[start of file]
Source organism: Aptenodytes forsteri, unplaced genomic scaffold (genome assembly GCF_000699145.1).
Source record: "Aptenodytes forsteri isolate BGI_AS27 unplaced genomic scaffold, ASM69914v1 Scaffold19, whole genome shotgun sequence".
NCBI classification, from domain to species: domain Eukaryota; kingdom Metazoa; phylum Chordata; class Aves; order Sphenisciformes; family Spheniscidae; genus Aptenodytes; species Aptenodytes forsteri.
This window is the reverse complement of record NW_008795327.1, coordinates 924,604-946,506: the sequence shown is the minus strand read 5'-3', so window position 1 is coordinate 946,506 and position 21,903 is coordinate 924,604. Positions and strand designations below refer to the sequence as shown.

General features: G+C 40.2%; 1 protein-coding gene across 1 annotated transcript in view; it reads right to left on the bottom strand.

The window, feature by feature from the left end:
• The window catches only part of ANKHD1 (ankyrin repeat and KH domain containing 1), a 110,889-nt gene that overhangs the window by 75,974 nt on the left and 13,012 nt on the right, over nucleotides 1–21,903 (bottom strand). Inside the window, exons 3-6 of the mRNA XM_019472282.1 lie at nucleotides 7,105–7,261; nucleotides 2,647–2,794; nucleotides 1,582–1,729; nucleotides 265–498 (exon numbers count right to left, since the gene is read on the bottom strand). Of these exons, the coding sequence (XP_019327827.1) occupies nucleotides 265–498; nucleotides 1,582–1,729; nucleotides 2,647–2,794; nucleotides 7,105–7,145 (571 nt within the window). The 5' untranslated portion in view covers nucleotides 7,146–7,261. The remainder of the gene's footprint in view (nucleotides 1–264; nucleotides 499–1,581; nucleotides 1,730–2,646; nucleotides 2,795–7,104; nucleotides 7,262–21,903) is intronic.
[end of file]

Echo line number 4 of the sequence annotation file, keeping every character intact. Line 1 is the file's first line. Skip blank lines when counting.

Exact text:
This window is the reverse complement of record NW_008795327.1, coordinates 924,604-946,506: the sequence shown is the minus strand read 5'-3', so window position 1 is coordinate 946,506 and position 21,903 is coordinate 924,604. Positions and strand designations below refer to the sequence as shown.